What is Istio? The Kubernetes service mesh explained

Microservices architectures solve some problems but introduce others. Dividing applications into independent services simplifies development, updates, and scaling. But it also gives you many more moving parts to connect and secure. Managing all the network services—load balancing, traffic management, authentication and authorization, and so on—can become stupendously complex.

The term for this networked space between the services in your Kubernetes cluster is service mesh. A Google project, Istio, is all about providing a way to manage your cluster’s service mesh before it turns into a bramble snarl.

What is a service mesh?

Certain common behaviors tend to spring up around any group of networked applications. For instance, the need to load balance between service instances, or being able to A/B test different combinations of services, or to set up end-to-end authentication across chains of services. These behaviors, and how they’re enacted, are collectively known as a service mesh.

Managing the service mesh shouldn’t be left to the services themselves. No service alone is in a good position to do something so top down, and it really shouldn’t be the service’s job anyway. Better to have a system that sits between the services and the network. This system would supply two key functions: management and abstraction.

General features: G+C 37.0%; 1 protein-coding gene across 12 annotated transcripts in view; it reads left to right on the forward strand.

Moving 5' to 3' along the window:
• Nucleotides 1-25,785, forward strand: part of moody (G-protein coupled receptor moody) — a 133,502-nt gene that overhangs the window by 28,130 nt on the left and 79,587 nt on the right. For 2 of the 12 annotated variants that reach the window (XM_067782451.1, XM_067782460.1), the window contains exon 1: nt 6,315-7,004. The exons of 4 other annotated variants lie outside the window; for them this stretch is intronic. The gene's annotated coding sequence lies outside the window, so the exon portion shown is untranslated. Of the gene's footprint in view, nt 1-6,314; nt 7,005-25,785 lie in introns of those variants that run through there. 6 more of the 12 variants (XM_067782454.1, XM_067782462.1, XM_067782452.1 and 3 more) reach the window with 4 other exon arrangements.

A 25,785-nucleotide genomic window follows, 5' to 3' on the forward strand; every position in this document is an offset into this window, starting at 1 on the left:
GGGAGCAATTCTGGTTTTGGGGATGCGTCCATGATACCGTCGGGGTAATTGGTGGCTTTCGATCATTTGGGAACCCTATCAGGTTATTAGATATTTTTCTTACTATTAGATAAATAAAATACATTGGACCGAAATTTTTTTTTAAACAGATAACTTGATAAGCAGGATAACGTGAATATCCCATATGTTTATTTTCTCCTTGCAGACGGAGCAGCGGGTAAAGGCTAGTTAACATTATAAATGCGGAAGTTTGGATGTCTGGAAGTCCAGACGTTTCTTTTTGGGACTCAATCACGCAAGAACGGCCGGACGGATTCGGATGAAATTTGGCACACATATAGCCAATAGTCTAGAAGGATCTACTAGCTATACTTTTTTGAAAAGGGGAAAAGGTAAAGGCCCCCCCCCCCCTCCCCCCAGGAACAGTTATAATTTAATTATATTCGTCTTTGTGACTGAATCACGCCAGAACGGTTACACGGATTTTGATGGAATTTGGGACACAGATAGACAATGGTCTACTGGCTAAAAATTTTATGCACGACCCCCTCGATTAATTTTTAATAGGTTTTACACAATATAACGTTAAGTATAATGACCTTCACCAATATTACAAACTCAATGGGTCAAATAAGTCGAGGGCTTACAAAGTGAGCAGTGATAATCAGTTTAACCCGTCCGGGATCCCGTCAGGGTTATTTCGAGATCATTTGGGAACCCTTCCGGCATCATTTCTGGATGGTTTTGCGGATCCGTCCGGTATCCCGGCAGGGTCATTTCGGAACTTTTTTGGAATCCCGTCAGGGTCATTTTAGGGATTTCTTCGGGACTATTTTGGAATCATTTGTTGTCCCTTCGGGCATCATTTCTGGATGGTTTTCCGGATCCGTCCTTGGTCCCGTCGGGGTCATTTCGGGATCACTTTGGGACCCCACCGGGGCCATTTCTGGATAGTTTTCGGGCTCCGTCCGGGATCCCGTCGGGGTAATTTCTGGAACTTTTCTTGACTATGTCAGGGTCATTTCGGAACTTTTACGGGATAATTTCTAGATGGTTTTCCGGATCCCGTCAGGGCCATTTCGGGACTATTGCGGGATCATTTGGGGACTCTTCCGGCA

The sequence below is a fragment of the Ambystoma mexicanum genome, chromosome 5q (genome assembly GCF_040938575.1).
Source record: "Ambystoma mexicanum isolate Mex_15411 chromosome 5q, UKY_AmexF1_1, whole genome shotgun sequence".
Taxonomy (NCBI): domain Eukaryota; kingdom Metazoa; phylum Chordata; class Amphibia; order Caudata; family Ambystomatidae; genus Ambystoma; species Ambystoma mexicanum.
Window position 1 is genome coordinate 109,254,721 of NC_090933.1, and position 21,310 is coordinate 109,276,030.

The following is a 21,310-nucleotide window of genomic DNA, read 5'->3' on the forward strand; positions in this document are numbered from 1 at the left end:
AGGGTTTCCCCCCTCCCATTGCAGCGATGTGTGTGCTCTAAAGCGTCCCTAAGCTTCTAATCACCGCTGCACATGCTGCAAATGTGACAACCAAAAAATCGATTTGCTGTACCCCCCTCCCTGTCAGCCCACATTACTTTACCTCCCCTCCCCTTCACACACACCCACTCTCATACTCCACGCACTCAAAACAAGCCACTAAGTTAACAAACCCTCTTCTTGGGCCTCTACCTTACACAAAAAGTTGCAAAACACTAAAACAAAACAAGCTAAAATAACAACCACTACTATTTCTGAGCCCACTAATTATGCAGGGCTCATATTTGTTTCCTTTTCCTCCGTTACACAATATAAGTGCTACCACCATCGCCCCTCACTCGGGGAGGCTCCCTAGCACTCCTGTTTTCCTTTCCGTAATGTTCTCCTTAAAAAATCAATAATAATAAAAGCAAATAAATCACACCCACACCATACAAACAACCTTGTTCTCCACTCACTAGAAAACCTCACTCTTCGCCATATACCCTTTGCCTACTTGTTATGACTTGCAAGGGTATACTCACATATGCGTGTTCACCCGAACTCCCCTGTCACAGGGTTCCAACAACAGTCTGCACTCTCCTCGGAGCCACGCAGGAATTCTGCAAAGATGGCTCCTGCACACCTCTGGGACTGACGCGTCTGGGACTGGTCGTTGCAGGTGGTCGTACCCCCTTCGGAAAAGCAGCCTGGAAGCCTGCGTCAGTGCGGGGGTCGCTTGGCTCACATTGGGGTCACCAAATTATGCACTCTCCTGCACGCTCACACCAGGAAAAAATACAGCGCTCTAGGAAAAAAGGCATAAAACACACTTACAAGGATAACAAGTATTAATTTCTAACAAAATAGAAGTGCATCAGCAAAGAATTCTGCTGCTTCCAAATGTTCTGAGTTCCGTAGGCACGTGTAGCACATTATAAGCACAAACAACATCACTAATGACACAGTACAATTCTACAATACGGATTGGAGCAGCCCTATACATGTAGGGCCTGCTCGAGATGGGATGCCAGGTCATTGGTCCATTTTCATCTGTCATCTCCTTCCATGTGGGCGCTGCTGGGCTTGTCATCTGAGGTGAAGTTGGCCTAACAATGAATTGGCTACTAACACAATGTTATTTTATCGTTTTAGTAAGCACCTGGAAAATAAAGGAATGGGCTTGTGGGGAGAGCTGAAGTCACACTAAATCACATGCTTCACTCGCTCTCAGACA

1. Management keeps the services themselves from having to deal with the nitty-gritty of managing network traffic—things like load balancing, routing, retries, and so on.
  2. Abstraction provides a layer of abstraction for admins, making it easy to enact high-level decisions about network traffic in the cluster—policy controls, metrics and logging, service discovery, secure inter-service communications via TLS, etc.

Istio service mesh components

Istio works as a service mesh by providing two basic pieces of architecture for your cluster: a data plane and a control plane.

The data plane handles network traffic between the services in the mesh, by way of a group of network proxies. Istio’s proxying is done through an open source project called Envoy.

The control plane, a service named Istiod, handles service discovery and management, It also generates the certificates used for secure communication in the data plane.

Istio also provides APIs to control these services, which fall into a handful of categories.